PROFILE: Dr Craig Parker’s new oxygen mask helps save thousands
Mining engineer to medical doctor who wanted to make a difference
Craig Parker, an anaesthetist at East London’s Frere Hospital, is the inventor of the OxERA oxygen mask, which saved thousands during the pandemic and is poised to become a global game-changer.
In early 2020, as Covid wreaked havoc in Europe, Parker, a medical doctor, watched in horror. If developed nations couldn’t cope, what would happen when Covid reached South Africa? “I could see we were going to have a huge oxygen problem,” he says. “And I decided to do something about it.”
He assembled a remote team of 10 doctors, engineers and people with 3D-printing capacity. Parker’s group were not the only ones doing something, but his unusual CV put him on an inside track.
After matriculating in Pietermaritzburg, Parker qualified as a mechanical engineer and spent almost two decades working on mines in South Africa and Zambia. His disillusion with the “rich getting richer” ethos of mining grew until, in 2011, things came to a head. At the age of 39, he made the “crazy” decision to qualify as a medical doctor. After selling his cars and house to make it happen, Parker graduated in 2015 and moved to the Eastern Cape with the goal of giving back.
After careful consultation, Parker’s Covid-response team decided a blower-based BiPap system (pushing air into lungs) was the way to go. A group of five or six people completed a working prototype. While working on the BiPap machine, Parker also made a smaller, cheaper (R1,400) and simpler system in his home workshop: OxERA 1.0.
Everyone in the team expected the BiPap to be more effective. But when the two were put to the test, the OxERA was the clear winner. Though both devices were oxygen efficient, only the OxERA was effective at treating severe pneumonia — and it didn’t even require electricity. “It was a huge win for scalability,” says Parker. “The BiPap system would have been really expensive to produce.”
Doctors talk about the oxygen escalation ladder. At the bottom of the ladder are things like nasal prongs and face masks that don’t require much oxygen but can deliver only low concentrations of oxygen. At the top of the ladder are high-flow nasal oxygen, BiPap and CPap machines, and ventilators. These can deliver high oxygen concentrations, but they require a huge amount of oxygen.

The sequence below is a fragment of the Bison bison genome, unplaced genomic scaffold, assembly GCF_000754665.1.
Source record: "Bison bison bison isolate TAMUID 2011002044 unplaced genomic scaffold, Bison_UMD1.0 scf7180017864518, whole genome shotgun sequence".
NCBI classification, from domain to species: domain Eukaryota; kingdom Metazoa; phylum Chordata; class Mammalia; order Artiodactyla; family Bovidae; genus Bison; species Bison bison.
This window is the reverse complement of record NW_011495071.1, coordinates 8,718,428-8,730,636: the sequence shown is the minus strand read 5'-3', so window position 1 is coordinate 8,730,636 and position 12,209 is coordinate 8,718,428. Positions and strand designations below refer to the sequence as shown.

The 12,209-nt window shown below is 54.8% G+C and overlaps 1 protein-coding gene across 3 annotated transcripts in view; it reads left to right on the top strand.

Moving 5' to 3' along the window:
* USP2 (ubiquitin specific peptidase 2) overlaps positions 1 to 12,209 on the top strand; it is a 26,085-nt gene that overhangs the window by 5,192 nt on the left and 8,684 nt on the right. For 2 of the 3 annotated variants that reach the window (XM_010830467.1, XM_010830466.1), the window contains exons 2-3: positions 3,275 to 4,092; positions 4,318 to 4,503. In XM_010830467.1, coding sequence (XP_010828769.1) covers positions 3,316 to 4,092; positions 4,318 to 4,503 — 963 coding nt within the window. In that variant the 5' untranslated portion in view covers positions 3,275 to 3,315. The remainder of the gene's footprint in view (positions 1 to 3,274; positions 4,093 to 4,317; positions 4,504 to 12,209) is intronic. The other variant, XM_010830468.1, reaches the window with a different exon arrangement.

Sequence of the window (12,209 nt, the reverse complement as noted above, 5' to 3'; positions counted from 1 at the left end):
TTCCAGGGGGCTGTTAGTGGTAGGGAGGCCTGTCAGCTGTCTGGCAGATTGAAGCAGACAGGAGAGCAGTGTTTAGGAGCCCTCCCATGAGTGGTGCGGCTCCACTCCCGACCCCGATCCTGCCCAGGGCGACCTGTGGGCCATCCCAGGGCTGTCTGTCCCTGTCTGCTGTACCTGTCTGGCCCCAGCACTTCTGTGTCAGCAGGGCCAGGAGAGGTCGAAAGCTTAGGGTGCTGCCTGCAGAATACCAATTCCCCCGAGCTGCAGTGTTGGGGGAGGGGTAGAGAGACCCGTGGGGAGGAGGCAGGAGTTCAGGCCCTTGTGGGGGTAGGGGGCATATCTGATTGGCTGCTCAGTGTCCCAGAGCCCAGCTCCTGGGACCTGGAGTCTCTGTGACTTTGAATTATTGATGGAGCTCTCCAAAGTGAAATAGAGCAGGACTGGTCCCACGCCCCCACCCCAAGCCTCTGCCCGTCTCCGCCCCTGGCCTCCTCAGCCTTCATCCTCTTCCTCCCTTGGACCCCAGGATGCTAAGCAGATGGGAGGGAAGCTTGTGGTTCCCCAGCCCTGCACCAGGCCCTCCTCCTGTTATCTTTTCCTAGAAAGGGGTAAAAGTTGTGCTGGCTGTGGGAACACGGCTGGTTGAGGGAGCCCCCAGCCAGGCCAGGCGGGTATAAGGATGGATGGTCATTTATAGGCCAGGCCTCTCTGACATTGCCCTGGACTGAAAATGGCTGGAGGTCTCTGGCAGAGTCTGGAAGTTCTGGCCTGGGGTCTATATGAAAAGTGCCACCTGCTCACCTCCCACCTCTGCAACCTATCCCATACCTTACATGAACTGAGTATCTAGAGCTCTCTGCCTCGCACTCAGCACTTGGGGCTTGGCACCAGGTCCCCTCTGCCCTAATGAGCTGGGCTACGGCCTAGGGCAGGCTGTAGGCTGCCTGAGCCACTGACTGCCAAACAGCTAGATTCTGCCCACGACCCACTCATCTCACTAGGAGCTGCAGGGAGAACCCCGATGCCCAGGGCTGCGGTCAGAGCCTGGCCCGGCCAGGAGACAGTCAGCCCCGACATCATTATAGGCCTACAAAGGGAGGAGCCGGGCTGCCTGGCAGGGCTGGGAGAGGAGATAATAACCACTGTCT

The OxERA is a new device capable of delivering high oxygen concentrations without using vast quantities of oxygen. It manages to do this because of a tightfitting “anaesthetic” mask that minimises oxygen wastage and a Peep valve that enables patients to breathe out against a variable resistance, which prevents their lungs from collapsing.
Peep valves are usually found only in high-end machines such as ventilators. Their inclusion in the OxERA was revolutionary, says Jenny Nash, a family physician who covers the rural Amathole district. Nash tested Parker’s prototypes on Covid patients at the height of the pandemic — with remarkable results. “Patients really responded to it,” says Nash. “And because it required so little oxygen we could use it on everyone who needed it.”
Within months “hundreds” of OxERAs were in use at almost every health-care facility in Nash’s district. And in September 2020 Parker sent the first batch of OxERAs to Kufema, an NGO in Zimbabwe. “The OxERA was incredible,” says Kufema founder Juliet Le Breton. “Of course there were sad stories. But without the OxERA there would have been only sad stories.”
Now, almost three years later, Parker’s emergency response team has developed into a fully fledged social enterprise called Umoya. It is making a few other simple, lifesaving devices (like an intubation ramp and a tray that monitors postpartum blood loss) at affordable prices, and there’s more on the horizon.
In total, more than 14,600 units of the OxERA have been sold/donated across Southern Africa. Sales are on hold while the manufacturing partner, Cape Town-based Gabler Medical, works with the US Food & Drug Administration to get a worldwide licence. At the same time, a team at Wits University is working to formally establish the OxERA’s uses beyond Covid.
“It’s a new kind of device with a really useful role that goes beyond low-income settings with limited oxygen,” says Parker. The OxERA comes into its own in any situation where oxygen is in short supply: when transferring patients in an ambulance, for example, or even when wheeling them around the hospital for an MRI. “Every district clinic and every ambulance should have one,” he says. “And not just in the developing world.”
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